As Betsy DeVos made her way around Marjory Stoneman Douglas High School in Parkland, Fla., where a gunman killed 17 students and teachers last month, a small group of student journalists grew increasingly frustrated at each question they say the controversial U.S. Secretary of Education seemed to dodge.
For about an hour on Wednesday morning, at least three student journalists from the school’s newspaper, TV production and yearbook staff followed DeVos around campus, where they say she pet comfort dogs, shook hands with the school’s faculty and offered “generic” answers to their specific questions about how concrete changes can be made.
“It was a publicity stunt, really. There was no point to it,” said Alyson Sheehy, an 18-year-old yearbook editor who was part of the small student press pool. “I kind of expected that to happen, but it’s still frustrating that she made the trip out here and made it a big deal but didn’t do anything.”
Sheehy said DeVos “didn’t meet specifically with anyone” during her high-profile visit on the students’ first full day back at school. “She was kind of just walking around the school and not talking to anybody,” the high school senior said. “We just kind of followed her around.”
When the student journalists asked DeVos questions about her goals and how she plans to stop school shootings, they said DeVos demurred. “She kind of gave us simple answers and didn’t really answer the questions we asked,” Sheehy said.
When the students pressed DeVos with questions about policy changes, Sheehy said she told them officials were “working really hard on things” and that she didn’t “think this is the time to really ask those types of questions.”
That did little to move or convince the students and even some adults, including English teacher Melissa Falkowski, who advises dozens of students on the school’s newspaper, The Eagle Eye.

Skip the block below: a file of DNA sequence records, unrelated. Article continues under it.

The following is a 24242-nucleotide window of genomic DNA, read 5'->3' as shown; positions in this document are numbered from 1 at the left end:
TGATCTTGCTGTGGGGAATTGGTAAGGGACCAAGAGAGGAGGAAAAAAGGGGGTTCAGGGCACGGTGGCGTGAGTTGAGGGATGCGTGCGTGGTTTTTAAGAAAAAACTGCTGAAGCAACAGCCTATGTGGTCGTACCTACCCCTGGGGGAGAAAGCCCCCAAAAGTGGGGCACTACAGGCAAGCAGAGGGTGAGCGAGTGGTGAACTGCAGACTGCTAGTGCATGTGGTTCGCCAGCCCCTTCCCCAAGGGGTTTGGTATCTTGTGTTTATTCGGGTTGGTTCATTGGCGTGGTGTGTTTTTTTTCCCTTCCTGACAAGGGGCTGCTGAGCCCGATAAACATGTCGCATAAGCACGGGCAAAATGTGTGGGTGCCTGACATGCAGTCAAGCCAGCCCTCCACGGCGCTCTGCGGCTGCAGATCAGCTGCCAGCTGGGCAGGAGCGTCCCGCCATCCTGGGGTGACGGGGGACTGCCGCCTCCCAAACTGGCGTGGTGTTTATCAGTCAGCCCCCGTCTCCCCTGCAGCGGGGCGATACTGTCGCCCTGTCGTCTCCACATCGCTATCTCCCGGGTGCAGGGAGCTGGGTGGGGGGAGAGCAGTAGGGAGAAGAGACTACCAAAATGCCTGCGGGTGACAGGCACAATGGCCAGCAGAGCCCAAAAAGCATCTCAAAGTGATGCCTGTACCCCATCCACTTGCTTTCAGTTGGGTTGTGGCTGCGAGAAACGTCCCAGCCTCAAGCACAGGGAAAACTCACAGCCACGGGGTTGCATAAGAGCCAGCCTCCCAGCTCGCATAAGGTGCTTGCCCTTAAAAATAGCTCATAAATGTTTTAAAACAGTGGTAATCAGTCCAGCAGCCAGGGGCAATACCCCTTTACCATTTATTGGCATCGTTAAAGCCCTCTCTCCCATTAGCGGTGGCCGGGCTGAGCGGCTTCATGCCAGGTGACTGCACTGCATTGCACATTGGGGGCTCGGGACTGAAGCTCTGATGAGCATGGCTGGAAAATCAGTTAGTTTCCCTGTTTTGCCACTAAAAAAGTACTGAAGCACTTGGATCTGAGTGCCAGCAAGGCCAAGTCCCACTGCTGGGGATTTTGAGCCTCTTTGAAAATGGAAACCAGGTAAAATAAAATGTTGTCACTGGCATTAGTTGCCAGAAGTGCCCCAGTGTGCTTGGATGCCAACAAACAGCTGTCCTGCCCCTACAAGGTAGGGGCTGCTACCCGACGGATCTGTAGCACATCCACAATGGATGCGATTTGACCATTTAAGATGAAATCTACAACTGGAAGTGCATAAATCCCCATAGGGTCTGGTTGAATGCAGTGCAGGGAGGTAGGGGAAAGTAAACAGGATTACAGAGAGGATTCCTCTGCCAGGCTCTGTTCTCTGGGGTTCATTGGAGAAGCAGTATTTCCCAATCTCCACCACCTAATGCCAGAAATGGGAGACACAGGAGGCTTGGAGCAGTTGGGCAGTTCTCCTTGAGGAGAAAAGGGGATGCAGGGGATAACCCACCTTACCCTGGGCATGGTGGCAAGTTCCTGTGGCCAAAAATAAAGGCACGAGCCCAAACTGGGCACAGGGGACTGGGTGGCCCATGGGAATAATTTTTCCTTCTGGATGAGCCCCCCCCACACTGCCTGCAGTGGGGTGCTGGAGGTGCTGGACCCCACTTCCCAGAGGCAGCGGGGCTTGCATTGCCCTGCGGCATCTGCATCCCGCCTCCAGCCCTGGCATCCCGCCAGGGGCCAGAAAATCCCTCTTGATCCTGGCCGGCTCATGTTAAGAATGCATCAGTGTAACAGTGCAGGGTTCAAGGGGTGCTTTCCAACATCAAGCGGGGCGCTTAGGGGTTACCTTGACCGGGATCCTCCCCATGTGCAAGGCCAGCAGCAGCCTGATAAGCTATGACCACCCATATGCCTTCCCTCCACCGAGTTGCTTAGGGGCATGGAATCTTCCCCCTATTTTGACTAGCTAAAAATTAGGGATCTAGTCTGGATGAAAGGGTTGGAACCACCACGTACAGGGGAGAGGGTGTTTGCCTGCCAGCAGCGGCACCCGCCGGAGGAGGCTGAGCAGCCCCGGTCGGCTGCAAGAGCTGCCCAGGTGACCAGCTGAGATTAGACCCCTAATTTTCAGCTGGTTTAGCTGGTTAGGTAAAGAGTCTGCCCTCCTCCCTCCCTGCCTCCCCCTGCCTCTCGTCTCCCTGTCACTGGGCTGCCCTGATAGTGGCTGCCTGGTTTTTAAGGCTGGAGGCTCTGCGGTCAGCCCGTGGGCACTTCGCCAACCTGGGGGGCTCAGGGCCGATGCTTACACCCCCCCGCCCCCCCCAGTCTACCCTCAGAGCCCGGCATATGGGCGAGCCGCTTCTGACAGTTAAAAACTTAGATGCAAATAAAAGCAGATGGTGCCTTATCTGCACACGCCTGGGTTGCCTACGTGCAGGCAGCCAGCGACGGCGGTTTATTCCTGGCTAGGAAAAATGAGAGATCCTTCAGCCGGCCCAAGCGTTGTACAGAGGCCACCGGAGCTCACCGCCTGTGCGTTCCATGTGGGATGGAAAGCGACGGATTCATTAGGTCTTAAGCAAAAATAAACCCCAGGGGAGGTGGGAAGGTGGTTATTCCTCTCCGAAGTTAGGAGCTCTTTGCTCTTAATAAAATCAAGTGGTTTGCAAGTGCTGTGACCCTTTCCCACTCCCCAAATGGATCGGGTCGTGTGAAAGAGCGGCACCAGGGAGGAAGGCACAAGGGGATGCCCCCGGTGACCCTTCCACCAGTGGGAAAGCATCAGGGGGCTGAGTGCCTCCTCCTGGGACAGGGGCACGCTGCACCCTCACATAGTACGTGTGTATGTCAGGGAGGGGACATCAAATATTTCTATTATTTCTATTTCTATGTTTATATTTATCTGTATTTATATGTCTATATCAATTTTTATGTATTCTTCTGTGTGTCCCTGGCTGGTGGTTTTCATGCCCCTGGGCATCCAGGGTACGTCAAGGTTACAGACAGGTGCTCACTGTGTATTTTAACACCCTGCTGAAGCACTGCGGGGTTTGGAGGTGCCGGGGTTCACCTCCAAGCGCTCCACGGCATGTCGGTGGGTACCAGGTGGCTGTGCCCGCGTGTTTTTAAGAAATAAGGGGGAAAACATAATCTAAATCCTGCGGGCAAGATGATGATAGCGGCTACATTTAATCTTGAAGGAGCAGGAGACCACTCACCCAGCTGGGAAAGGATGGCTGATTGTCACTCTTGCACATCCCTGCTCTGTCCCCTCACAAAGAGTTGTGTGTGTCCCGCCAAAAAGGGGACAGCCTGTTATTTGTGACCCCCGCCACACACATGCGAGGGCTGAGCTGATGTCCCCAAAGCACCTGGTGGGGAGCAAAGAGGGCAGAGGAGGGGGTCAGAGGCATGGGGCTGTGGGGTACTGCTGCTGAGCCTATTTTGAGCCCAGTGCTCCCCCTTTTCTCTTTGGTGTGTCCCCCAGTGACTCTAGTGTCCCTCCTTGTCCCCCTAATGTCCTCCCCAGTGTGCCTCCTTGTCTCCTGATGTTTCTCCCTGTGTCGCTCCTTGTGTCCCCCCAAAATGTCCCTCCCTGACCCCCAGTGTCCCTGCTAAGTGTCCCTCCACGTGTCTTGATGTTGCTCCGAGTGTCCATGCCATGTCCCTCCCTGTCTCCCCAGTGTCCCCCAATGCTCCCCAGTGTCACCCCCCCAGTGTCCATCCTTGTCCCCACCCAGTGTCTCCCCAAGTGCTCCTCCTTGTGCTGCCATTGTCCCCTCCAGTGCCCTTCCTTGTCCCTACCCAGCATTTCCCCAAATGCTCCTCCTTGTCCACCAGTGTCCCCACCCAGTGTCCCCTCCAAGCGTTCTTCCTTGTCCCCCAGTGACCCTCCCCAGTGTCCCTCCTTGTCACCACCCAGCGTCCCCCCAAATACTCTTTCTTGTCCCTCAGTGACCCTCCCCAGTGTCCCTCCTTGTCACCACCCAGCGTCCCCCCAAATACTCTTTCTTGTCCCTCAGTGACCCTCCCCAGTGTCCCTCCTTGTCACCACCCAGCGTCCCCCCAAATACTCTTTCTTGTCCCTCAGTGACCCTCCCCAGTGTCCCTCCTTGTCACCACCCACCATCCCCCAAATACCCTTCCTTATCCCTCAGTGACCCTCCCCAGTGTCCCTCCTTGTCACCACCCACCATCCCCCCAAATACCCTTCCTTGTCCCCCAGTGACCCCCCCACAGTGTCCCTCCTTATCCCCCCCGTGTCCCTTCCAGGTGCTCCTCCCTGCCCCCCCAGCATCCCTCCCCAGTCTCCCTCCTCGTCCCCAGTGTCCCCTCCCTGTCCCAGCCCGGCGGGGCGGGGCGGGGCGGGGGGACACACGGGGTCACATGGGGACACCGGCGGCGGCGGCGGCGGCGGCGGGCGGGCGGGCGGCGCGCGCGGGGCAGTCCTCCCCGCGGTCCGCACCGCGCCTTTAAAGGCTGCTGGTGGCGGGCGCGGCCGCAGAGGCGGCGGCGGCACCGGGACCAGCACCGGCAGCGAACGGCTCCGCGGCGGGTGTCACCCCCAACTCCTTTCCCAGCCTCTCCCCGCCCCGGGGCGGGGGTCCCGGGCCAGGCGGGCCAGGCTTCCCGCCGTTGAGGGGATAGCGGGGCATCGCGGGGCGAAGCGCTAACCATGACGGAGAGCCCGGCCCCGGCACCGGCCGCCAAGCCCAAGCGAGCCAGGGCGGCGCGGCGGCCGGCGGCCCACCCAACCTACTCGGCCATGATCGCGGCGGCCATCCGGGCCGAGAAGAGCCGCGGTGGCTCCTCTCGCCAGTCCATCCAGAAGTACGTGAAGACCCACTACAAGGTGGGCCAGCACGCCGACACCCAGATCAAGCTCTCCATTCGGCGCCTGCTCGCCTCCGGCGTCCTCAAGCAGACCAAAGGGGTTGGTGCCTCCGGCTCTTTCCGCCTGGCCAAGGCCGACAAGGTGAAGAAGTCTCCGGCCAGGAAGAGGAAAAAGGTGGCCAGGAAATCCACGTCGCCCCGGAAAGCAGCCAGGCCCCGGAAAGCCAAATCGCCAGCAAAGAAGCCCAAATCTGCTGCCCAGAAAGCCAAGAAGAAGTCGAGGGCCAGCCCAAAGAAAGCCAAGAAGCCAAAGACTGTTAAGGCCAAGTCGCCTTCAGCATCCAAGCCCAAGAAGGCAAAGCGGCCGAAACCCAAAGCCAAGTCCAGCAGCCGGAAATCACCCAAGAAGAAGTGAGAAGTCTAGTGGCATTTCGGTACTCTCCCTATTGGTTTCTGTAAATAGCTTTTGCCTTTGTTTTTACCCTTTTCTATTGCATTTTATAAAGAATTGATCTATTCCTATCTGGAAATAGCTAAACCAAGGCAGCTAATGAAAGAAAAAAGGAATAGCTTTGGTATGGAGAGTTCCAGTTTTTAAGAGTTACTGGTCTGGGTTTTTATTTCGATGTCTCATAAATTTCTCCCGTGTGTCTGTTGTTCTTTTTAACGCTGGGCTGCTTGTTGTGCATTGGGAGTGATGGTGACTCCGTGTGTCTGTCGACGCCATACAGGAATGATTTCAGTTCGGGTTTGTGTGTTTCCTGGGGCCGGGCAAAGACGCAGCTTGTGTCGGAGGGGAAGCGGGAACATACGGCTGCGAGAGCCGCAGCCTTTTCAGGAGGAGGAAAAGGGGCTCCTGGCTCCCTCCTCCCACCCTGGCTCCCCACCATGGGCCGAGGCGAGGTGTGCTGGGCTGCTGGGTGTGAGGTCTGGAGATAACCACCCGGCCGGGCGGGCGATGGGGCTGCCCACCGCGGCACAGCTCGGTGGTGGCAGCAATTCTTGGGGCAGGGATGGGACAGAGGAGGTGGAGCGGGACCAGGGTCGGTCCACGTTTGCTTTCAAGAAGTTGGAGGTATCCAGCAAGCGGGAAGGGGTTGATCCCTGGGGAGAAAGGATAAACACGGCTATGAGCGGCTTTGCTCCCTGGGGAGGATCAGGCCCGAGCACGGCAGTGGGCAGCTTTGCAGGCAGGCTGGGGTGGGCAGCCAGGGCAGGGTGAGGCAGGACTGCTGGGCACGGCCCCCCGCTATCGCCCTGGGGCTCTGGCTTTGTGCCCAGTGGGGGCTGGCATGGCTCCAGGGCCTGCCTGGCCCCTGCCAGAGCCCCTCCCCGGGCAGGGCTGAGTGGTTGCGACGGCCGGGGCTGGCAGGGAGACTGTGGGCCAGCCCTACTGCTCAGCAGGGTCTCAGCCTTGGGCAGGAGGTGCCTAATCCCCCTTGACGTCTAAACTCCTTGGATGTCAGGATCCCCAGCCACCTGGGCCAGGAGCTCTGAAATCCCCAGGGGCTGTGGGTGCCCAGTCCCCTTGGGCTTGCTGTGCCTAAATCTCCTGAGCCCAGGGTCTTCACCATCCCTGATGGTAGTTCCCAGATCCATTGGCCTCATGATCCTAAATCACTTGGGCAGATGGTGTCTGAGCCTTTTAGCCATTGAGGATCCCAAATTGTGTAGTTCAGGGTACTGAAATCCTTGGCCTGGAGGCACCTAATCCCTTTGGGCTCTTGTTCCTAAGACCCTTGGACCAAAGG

“She didn’t come to answer questions,” Falkowski said. “I feel like a lot of people have used what happened for their own personal agenda and that sort of felt like that.”
“I’m not really sure what the purpose of her visit was because she didn’t meet formally with any teachers or students,” she added. “Her being here, I don’t think is going to result in any help or change.”
In a statement, U.S. Department of Education spokeswoman Liz Hill said DeVos’ visit was “designed to lend support to the community during a difficult time, but also to minimize disruption on students’ first full day back at school.” Last week, DeVos gave Broward County Public Schools a $1 million grant to use toward recovery efforts.
“The Secretary has said the students of MSD have shown tremendous strength and that their voice are extremely important as we work to find solutions to keep students safe,” Hill added. “She had some conversations with students today, but wants to sit down with more students from MSD in the near future.”
DeVos made the same remark during a brief news conference Wednesday after her visit, which she said was “very sobering and very inspiring.”
DeVos said a “number” of student newspaper reporters “walked around the building” with her. “They’re obviously very, very interested in seeing what adults are going to do about this whole situation and what we’re going to do to find common ground and common solutions to carry forward,” she said. “I told them that I am very interested in hearing from them.”
The Education Secretary also said she was willing to return to Stoneman Douglas for longer talks with the young journalists. “I told the student newspaper reporters that I would love to come back sometime, in an appropriate amount of time, and just sit down and talk to them,” she said. “We are committed not only to listening but to action.”
Many students balked at the idea or approached it with caution. “We would welcome it,” Sheehy said, “but if she pulls the same thing she did today, we’re not going to take it.”
During her confirmation hearing last January, when asked about gun-free zones around schools, DeVos infamously said she “would imagine that there’s probably a gun in the school [in Wyoming] to protect from potential grizzlies.”
Carly Novell, a 17-year-old student journalist on the newspaper staff, who was not part of the student press pool Wednesday, said she’d rather be visited by people openly committed to ending gun violence.
“I’d rather her not come at all,” Novell said.